(This article belongs to the Special Issue Environmental Mineralogy)
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Open AccessArticle Structural Transition of Inorganic Silica–Carbonate Composites Towards Curved Lifelike Morphologies
Minerals 2018, 8(2), 75; https://doi.org/10.3390/min8020075
Received: 2 February 2018 / Revised: 14 February 2018 / Accepted: 16 February 2018 / Published: 18 February 2018
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Abstract
The self-assembly of alkaline earth carbonates in the presence of silica at high pH leads to a unique class of composite materials displaying a broad variety of self-assembled superstructures with complex morphologies. A detailed understanding of the formation process of these purely inorganic
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The self-assembly of alkaline earth carbonates in the presence of silica at high pH leads to a unique class of composite materials displaying a broad variety of self-assembled superstructures with complex morphologies. A detailed understanding of the formation process of these purely inorganic architectures is crucial for their implications in the context of primitive life detection as well as for their use in the synthesis of advanced biomimetic materials. Recently, great efforts have been made to gain insight into the molecular mechanisms driving self-assembly in these systems, resulting in a consistent model for morphogenesis at ambient conditions. In the present work, we build on this knowledge and investigate the influence of temperature, supersaturation, and an added multivalent cation as parameters by which the shape of the forming superstructures can be controlled. In particular, we focus on trumpet- and coral-like structures which quantitatively replace the well-characterised sheets and worm-like braids at elevated temperature and in the presence of additional ions, respectively. The observed morphological changes are discussed in light of the recently proposed formation mechanism with the aim to ultimately understand and control the major physicochemical factors governing the self-assembly process. Full article
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Open AccessArticle Analysis of Dynamic Surface Subsidence at the Underground Coal Mining Site in Velenje, Slovenia through Modified Sigmoidal Function
Minerals 2018, 8(2), 74; https://doi.org/10.3390/min8020074
Received: 30 December 2017 / Revised: 26 January 2018 / Accepted: 5 February 2018 / Published: 17 February 2018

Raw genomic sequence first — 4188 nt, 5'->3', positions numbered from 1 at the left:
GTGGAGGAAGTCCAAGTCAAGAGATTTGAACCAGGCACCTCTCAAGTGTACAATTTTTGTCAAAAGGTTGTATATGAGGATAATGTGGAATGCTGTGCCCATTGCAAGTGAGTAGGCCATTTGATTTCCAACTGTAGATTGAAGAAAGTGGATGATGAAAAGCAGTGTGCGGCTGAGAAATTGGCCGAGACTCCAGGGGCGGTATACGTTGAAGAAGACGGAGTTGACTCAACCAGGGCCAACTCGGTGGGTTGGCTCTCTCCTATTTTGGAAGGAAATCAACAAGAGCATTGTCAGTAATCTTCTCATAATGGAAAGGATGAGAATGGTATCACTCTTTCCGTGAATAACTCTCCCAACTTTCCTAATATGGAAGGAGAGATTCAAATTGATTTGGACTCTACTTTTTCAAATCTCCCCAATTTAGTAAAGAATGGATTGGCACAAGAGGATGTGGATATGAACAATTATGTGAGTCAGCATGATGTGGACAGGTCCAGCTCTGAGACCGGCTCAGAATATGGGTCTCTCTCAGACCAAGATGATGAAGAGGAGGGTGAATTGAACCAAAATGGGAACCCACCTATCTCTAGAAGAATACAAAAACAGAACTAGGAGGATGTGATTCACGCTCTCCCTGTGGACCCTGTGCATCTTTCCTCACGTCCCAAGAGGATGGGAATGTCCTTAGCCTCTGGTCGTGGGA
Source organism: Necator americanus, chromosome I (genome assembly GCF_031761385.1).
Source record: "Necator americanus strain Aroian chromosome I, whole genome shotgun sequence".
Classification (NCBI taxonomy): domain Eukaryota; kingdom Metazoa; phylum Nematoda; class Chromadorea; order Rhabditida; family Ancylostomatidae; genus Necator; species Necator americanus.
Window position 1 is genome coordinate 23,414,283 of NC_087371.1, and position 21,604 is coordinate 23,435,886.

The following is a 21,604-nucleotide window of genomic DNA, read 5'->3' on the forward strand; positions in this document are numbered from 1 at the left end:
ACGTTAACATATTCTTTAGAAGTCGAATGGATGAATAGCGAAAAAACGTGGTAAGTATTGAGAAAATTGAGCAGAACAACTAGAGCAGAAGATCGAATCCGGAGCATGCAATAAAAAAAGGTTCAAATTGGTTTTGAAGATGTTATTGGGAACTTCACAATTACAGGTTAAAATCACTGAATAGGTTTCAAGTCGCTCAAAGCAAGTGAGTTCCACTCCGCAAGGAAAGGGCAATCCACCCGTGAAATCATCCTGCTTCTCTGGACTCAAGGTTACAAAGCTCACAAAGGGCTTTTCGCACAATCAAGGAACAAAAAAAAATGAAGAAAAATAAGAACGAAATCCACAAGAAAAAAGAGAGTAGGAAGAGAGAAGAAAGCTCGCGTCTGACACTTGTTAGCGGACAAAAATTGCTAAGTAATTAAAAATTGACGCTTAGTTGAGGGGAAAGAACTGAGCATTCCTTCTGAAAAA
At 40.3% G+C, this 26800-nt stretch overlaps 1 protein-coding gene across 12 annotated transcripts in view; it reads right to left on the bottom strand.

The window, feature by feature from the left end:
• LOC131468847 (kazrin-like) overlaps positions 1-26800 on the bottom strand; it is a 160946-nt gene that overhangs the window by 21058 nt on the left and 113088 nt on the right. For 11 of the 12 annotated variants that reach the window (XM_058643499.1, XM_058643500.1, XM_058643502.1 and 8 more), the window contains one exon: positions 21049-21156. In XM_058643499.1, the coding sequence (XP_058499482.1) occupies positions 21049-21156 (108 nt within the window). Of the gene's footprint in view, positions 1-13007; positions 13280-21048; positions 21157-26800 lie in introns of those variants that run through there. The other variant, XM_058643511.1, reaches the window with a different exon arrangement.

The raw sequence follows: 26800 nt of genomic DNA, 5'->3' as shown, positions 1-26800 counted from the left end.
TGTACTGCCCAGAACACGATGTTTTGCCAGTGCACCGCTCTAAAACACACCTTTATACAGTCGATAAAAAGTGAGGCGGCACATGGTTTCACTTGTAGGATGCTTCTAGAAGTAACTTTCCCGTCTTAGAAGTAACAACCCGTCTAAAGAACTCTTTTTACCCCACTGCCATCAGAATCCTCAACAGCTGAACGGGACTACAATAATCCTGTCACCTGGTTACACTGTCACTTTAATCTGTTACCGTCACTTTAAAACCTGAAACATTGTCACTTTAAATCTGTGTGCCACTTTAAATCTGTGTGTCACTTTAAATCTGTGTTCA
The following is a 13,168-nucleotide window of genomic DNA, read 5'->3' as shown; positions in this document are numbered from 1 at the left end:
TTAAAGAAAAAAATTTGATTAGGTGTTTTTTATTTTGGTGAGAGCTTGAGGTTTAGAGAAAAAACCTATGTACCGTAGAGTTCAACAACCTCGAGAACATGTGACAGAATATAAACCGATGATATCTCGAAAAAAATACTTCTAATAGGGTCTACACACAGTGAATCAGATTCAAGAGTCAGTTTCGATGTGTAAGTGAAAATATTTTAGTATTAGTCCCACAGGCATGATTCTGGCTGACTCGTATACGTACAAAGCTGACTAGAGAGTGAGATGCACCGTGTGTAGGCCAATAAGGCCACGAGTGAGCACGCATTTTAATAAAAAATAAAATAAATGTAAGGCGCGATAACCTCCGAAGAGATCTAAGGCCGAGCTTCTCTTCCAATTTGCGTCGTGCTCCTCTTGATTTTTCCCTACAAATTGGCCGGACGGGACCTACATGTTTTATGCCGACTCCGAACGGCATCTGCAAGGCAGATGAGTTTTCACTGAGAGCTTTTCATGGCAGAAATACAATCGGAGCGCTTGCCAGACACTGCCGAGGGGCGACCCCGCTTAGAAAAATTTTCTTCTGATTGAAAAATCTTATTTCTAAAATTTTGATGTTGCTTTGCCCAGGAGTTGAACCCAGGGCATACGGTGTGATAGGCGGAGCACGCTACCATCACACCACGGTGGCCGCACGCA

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Abstract
In underground coal mining engineering, one of the most important tasks is to monitor, predict and manage the surface subsidence due to underground coal excavation. The impact of underground mining excavation reflects as subsidence of the overlying strata and the formation of surface
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In underground coal mining engineering, one of the most important tasks is to monitor, predict and manage the surface subsidence due to underground coal excavation. The impact of underground mining excavation reflects as subsidence of the overlying strata and the formation of surface depressions soon after excavation. The surface subsidence is one of many natural processes that exhibit a progression from small beginnings that accelerate and approach a climax over time. When detailed data is lacking, a logistic function is often used. In this paper, the analysis of the surface subsidence above underground mining sites in the Velenje Coal Mine by using a modified sigmoid function (surrogate of logistic function), with the common “S” shape, is introduced. Furthermore, the time estimation of the next and the final epoch measurement is considered. Full article
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Open AccessArticle Role of Volcano-Sedimentary Basins in the Formation of Greenstone-Granitoid Belts in the West African Craton: A Numerical Model
Minerals 2018, 8(2), 73; https://doi.org/10.3390/min8020073